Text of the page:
There was nothing more damning than the click her heels made on these floors. The sound was the same as it had been for the last decade. Sometimes on these tiles, sometimes on others. But designer heels on high-end corporate tiling and hardboard clicked the same wherever you were.
Today, it was the top floor of their building, in a boardroom that overlooked the street. Below her and her coworkers, the sidewalk and asphalt churned with faces, arms, and signs. The protesters broke past the police line.
As she and her suited counterparts watched the boiling sea below, a subtle ache began in the arches of her feet.
Ninety floors below, the protesters overtook security and alarms blared.
The men around her shifted nervously in their own leather loafers and eyed her sideways. After years of meetings, corporate retreats, and company Christmas parties, they saw her face in the screaming women below. When they scattered, they seemed to run from her as well.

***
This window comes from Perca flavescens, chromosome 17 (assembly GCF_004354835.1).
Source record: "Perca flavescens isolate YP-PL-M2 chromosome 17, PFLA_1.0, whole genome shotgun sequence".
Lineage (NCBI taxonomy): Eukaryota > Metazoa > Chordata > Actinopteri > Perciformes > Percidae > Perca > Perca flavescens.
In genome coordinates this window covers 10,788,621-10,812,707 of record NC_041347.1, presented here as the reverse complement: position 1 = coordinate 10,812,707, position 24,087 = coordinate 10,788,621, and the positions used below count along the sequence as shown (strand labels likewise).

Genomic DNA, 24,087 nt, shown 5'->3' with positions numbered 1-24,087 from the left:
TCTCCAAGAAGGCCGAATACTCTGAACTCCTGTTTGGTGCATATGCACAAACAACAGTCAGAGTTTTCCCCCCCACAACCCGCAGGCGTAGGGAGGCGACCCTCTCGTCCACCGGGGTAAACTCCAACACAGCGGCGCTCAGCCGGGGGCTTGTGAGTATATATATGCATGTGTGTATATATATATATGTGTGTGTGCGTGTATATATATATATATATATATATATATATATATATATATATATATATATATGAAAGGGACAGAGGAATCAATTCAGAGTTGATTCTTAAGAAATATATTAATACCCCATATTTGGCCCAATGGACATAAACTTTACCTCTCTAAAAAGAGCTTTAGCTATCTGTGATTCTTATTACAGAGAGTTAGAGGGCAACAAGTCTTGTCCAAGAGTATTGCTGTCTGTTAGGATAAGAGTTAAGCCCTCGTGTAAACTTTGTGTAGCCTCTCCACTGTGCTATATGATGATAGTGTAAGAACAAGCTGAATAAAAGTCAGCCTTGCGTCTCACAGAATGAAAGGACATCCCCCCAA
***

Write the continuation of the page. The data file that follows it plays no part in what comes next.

With the elevators out the mob caught them in the stairwells. The noises echoed up through the concrete. She pressed her hands to her ears. For the last decades they’d made her life hell, commenting on the blouses, her hair, the cocktail dresses she’d squeezed herself into. But, they’d been her staff, her bosses, her friends.
The sound of broken doors cracked through the upper floors.
She couldn’t run in her arched shoes, the frantic clicking did nothing except to advertise her presence. When the mob poured into the ninety-first floor they saw none of themselves in her.